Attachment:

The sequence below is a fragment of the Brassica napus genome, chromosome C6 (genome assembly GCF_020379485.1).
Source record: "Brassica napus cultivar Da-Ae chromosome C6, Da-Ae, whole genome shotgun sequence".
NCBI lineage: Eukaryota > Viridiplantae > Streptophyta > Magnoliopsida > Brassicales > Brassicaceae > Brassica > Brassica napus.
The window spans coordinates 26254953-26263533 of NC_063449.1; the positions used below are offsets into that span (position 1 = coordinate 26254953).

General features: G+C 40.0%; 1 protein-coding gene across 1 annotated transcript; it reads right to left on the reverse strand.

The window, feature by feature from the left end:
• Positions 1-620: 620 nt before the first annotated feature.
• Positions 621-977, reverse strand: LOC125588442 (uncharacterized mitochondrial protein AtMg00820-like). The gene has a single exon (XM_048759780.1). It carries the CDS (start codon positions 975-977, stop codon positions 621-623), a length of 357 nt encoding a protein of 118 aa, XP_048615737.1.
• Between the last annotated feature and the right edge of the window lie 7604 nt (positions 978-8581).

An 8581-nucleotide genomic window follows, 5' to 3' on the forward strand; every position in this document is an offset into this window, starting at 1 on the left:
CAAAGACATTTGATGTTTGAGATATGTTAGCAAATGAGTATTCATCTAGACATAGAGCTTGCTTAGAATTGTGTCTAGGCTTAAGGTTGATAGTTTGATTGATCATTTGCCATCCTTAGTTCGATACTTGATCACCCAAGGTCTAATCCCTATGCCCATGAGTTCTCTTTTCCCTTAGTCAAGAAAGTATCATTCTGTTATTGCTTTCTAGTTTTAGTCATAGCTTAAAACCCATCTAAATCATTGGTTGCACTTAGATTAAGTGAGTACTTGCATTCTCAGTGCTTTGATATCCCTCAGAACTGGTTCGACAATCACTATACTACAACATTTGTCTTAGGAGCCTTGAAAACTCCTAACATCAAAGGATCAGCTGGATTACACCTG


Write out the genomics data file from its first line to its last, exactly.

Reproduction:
The sequence below is a fragment of the Brassica napus genome, chromosome C6 (genome assembly GCF_020379485.1).
Source record: "Brassica napus cultivar Da-Ae chromosome C6, Da-Ae, whole genome shotgun sequence".
NCBI lineage: Eukaryota > Viridiplantae > Streptophyta > Magnoliopsida > Brassicales > Brassicaceae > Brassica > Brassica napus.
The window spans coordinates 26254953-26263533 of NC_063449.1; the positions used below are offsets into that span (position 1 = coordinate 26254953).

General features: G+C 40.0%; 1 protein-coding gene across 1 annotated transcript; it reads right to left on the reverse strand.

The window, feature by feature from the left end:
• Positions 1-620: 620 nt before the first annotated feature.
• Positions 621-977, reverse strand: LOC125588442 (uncharacterized mitochondrial protein AtMg00820-like). The gene has a single exon (XM_048759780.1). It carries the CDS (start codon positions 975-977, stop codon positions 621-623), a length of 357 nt encoding a protein of 118 aa, XP_048615737.1.
• Between the last annotated feature and the right edge of the window lie 7604 nt (positions 978-8581).

An 8581-nucleotide genomic window follows, 5' to 3' on the forward strand; every position in this document is an offset into this window, starting at 1 on the left:
CAAAGACATTTGATGTTTGAGATATGTTAGCAAATGAGTATTCATCTAGACATAGAGCTTGCTTAGAATTGTGTCTAGGCTTAAGGTTGATAGTTTGATTGATCATTTGCCATCCTTAGTTCGATACTTGATCACCCAAGGTCTAATCCCTATGCCCATGAGTTCTCTTTTCCCTTAGTCAAGAAAGTATCATTCTGTTATTGCTTTCTAGTTTTAGTCATAGCTTAAAACCCATCTAAATCATTGGTTGCACTTAGATTAAGTGAGTACTTGCATTCTCAGTGCTTTGATATCCCTCAGAACTGGTTCGACAATCACTATACTACAACATTTGTCTTAGGAGCCTTGAAAACTCCTAACATCAAAGGATCAGCTGGATTACACCTG